|An Integrated Architecture for Federated Search|
Carnegie Mellon University
Information retrieval research has been hampered by the difficulty of conducting research on web datasets of realistic size, due to the computational resources required for such datasets. Recent IR research developed a research dataset of 1 billion web pages that will be used in community-wide research forums such TREC, but actually using the dataset is beyond the software and hardware capabilities of many academic researchers.
Commercial web search portals increasingly consist of a large, general purpose web search engine, and smaller, more focused vertical search services that are integrated in an ad-hoc manner. As more vertical search services are added over time, ad-hoc integration becomes unwieldy and difficult to maintain.
This project treats both problems as instantiations of the classic federated search problem, in which a search interface must select among, and integrate results from, many distinct search services. Large datasets are made more manageable by dividing them into a hundred or more topic-oriented shards, and then deciding for each query which shards are most likely to contain most of the relevant documents; only those shards are searched, thus reducing computational costs by an order of magnitude or more. Vertical search services are made more manageable through the use of a general-purpose framework that uses multiple, diverse techniques to characterize the contents of each resource, and track how its content and query traffic change over time. Our framework integrates both unsupervised and supervised methods, thus enabling it to be used in academic research environments, which may have little user data, and operational environments, which typically have massive query logs.
Reducing the computational costs of searching large web datasets and supporting a diverse collection of vertical search services requires solving a variety of specific problems having to do with resource definition, resource representation, resource selection, and result merging. This research differs from most prior research in that it specifically studies the effects of resource definition policies, it addresses the requirements of dynamic resources, and it looks beyond average case analysis to characterize the range of search accuracy that a federated search service would experience.
NSF's CluE computer cluster is an important enabler for the proposed research. One of the datasets used in the research contains 1 billion web documents. The project develops and compares methods of organizing documents into topic-oriented shards, which requires building and storing large indexes. Experimental results are compared to a single search engine containing all documents (the global search engine). It would be possible to do this research with academic computing resources, but progress would be slow.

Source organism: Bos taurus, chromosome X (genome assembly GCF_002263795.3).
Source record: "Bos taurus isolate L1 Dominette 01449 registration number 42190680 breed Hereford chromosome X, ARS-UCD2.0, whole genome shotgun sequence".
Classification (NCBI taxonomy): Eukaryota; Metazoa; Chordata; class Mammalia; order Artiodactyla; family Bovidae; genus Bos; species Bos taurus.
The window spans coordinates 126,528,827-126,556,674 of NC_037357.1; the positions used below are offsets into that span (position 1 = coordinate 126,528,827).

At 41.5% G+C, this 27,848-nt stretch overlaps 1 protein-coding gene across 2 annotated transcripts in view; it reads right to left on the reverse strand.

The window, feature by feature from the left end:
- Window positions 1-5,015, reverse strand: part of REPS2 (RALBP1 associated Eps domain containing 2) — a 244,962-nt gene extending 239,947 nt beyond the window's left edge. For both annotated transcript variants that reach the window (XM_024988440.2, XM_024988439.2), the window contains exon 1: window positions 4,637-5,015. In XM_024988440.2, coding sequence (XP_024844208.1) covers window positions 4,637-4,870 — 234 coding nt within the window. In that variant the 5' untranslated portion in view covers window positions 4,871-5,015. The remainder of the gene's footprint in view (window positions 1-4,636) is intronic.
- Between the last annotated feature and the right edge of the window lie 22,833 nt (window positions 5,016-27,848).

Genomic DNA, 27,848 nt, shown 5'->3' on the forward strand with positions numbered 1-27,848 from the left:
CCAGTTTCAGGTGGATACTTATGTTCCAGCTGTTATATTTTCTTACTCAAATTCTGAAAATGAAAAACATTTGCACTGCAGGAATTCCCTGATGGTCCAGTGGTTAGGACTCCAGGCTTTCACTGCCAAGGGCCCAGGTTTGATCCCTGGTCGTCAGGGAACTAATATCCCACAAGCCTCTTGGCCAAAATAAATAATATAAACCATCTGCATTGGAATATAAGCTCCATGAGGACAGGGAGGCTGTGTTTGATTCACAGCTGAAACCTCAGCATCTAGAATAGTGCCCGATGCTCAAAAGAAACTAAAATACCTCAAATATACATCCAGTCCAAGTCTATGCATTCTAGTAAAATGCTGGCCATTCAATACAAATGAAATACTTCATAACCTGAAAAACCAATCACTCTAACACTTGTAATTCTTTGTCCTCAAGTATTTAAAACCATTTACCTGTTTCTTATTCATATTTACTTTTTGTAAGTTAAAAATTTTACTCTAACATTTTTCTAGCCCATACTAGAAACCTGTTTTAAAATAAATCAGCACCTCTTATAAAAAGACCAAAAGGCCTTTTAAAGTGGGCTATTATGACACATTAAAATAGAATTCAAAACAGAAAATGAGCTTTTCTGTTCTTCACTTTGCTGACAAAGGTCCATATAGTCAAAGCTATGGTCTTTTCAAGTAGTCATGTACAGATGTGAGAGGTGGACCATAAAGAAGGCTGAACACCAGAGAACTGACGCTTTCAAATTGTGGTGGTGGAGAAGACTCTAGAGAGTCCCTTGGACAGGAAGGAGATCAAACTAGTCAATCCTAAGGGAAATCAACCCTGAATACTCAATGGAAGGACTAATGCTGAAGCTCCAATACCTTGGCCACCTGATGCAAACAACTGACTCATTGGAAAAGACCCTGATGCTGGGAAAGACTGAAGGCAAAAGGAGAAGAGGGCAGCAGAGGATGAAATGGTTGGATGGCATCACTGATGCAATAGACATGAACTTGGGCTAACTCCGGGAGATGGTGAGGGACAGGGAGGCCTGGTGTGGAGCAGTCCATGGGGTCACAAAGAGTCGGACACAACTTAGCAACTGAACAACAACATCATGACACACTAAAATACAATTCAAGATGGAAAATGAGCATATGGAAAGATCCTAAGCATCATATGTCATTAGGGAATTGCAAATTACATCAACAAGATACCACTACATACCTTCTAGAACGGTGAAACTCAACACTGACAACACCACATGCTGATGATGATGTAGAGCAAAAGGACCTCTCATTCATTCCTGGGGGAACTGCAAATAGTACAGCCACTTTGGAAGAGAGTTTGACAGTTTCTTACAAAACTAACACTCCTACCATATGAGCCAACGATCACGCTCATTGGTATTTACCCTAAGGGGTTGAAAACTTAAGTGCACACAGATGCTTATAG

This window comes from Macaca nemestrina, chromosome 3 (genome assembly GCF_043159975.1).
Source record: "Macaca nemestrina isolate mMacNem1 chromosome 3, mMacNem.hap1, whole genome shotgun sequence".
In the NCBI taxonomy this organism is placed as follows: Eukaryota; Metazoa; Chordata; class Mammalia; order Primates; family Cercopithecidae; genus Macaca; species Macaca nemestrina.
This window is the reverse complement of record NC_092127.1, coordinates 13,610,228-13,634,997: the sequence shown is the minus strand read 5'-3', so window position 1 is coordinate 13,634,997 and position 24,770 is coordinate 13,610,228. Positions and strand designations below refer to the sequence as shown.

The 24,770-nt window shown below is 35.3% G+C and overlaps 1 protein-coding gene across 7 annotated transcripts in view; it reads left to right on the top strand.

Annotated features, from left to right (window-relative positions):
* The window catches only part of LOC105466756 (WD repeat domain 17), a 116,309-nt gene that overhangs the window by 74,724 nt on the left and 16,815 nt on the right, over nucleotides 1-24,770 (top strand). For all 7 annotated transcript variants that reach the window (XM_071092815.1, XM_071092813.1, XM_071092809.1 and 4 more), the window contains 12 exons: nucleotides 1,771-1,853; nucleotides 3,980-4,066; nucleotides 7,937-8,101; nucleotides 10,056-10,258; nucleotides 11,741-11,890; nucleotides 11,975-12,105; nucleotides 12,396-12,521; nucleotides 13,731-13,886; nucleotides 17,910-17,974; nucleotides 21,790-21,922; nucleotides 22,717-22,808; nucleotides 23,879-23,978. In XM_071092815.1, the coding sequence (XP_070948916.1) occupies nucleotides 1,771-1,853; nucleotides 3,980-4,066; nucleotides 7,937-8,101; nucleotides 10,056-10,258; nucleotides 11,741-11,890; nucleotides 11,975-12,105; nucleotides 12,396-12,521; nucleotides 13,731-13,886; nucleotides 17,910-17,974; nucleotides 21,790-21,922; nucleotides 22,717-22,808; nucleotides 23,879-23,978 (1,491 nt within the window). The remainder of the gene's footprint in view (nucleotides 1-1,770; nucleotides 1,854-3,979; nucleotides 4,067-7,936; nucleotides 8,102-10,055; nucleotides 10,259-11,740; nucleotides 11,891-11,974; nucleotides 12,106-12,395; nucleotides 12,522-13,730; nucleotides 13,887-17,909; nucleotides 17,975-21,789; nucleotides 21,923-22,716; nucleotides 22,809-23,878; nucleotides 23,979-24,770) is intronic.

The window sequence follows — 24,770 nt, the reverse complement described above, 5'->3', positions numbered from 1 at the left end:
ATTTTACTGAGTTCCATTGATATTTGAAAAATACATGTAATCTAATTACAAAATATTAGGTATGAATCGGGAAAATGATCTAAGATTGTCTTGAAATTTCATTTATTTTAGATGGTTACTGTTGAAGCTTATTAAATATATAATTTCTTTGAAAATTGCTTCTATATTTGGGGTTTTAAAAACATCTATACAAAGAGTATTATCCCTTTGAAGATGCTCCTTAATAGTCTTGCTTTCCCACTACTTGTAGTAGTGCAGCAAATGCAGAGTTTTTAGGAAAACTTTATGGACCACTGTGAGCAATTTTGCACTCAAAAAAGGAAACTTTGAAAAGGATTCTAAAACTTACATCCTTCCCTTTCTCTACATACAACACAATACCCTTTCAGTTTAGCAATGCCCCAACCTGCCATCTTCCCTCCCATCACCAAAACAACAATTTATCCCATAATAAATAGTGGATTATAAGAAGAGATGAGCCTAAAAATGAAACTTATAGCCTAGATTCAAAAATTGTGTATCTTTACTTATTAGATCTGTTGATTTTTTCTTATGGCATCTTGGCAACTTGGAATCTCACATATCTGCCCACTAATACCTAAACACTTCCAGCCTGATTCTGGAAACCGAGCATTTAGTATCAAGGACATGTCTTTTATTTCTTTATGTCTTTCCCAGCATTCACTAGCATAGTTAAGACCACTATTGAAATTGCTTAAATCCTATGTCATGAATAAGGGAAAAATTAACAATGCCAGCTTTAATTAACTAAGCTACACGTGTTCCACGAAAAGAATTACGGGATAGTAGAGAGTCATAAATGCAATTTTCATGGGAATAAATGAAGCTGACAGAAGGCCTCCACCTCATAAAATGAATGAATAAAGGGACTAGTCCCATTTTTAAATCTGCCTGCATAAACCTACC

The proposed research lowers the computational requirements necessary to conduct research on realistic web corpora, thus making it easier for academic researchers to do research that companies are more likely to consider reliable. It also has the potential to reduce the energy and other costs of the large data centers operated by web search companies. The research on a more comprehensive federated search framework for vertical search services supports integration of specialized information services in web portals, which is useful to commercial information providers.
New algorithms are disseminated in open-source software published by the Lemur Project. Datasets are published in a form that enables them to be recreated by other researchers. Queries and relevance judgments are published so that they may be used by other researchers.
This project is an extension of preliminary research done in the Multi-Tier Indexing for Web Search Engines project.
Our research results are disseminated by research publications, and as part of open-source software distributed by the Lemur Project. Research data is disseminated from Callan's Data web page.
A partial listing of research publications associated with the project:
J. Arguello, J. Callan, and F. Diaz. "Classification-based resource selection." In Proceedings of the 18th ACM Conference on Information and Knowledge Management (CIKM '09). ACM. 2009.
J. Arguello, J. Callan, F. Diaz, and J.-F. Crespo. "Sources of evidence for vertical selection." In Proceedings of the Thirty Second Annual International ACM SIGIR Conference on Research and Development in Information Retrieval. ACM. 2009.
J. Arguello, F. Diaz, J. Callan, and B. Carterette. "A methodology for evaluating aggregated search results." In Proceedings of the 33rd European Conference on Information Retrieval (ECIR. British Computer Society. 2011.
A. Kulkarni and J. Callan. "Document allocation policies for selective searching of distributed indexes." In Proceedings of the 19th ACM Conference on Information and Knowledge Management (CIKM '10). ACM. 2010.
A. Kulkarni and J. Callan. "Topic-based index partitions for efficient and effective selective search." In SIGIR 2010 Workshop on Large-Scale Distributed Information Retrieval. ACM. 2010.
Several topic-based index partitions are available on Anagha Kulkarni's Topical Shard Definitions web page.
|This research is sponsored in part by National Science Foundation grant IIS-0916553 and two gifts from Yahoo! Any opinions, findings, conclusions or recommendations expressed on this Web site are those of the author(s), and do not necessarily reflect those of the sponsors.|